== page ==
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Blog Posts by Fraser D. Neiman

Read what Monticello staff members and guest authors have to say about Jefferson, Monticello, and how they experience Jefferson's experiment every day.

Since November, Monticello’s archaeology team has been battling record cold and snow. We have excavated a 140-foot long trench running from the smokehouse in the South Dependency, across the Kitchen Yard and down to the vegetable garden terrace (Figure 1). The trench will contain pipes serving the...More >>
Monticello archaeologists are excavating 5-foot quadrats in the area marked
On Monday September 17, the archaeology department began the final phase of excavation required to support the Foundation’s exciting plans to restore Jefferson’s Kitchen Road. In the first decades of the nineteenth century the Kitchen Road linked Monticello’s kitchen, at the south end of the...More >>
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Earlier this year, Monticello's archaeology team located the remains of a previously undocumented building on Mulberry Row. The new find consists of a brick paving that served as the floor of a log structure whose walls have left no visible trace. Only the northern edge of the paving has been...More >>
A Padlock, matching one found on Mulberry Row
Over the past two months, Monticello’s archaeologists have discovered two previously unknown archaeological sites that were once the homes of slaves who lived at Tufton, about a mile and a quarter east of Jefferson’s mountaintop mansion. Our preliminary assessment of the artifacts indicates that...More >>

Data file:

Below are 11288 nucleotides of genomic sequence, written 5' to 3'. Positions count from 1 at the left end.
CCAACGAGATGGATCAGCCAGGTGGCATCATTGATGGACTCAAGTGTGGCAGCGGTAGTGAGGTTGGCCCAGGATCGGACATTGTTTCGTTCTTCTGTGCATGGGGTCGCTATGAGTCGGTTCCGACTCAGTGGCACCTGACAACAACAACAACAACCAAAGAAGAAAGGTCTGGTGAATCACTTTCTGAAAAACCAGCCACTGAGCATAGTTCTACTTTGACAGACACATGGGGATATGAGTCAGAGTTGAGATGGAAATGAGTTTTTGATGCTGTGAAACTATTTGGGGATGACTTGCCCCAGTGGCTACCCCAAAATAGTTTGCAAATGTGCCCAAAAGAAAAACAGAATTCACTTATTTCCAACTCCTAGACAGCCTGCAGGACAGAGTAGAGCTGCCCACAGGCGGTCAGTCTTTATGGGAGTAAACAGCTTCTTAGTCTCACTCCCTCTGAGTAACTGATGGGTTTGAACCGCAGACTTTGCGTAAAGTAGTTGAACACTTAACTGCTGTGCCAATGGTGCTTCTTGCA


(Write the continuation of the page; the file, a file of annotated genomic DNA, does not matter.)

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In the third and final posting this series, we’ll briefly consider how the intellectual legacies of the New Archaeology affect current archaeological practice and our approach to the reanalysis of Pi-Sunyer ( part 1 ) and Kelso’s ( part 2 ) finds on Mulberry Row. Today, 30 years after Kelso’s work...More >>
As we saw last time , Oriel Pi-Sunyer conducted the first serious archaeogical fieldwork on Mulberry Row in 1957. He relied on an excavation method called cross trenching, whose main goal was finding and exposing masonry foundations. Over 20 years later, William Kelso brought a different set of...More >>
Everyone knows that archaeologists dig. But it is less widely appreciated that just how they dig and what they find varies with the kinds of questions they ask and the assumptions they make. Two excavation campaigns were conducted on Mulberry Row -- the first in 1957 and the second in the early...More >>
Visitors view the Betty Hemings Site.
First Archaeology Workshop Tours Monticello Mountain Monticello’s archaeologists hosted the first in a series of four Archaeology Workshops on Saturday, April 23. Visitors joined archaeology staff members for a 2.5-mile walk across the southern slopes of Monticello Mountain. The group visited...More >>
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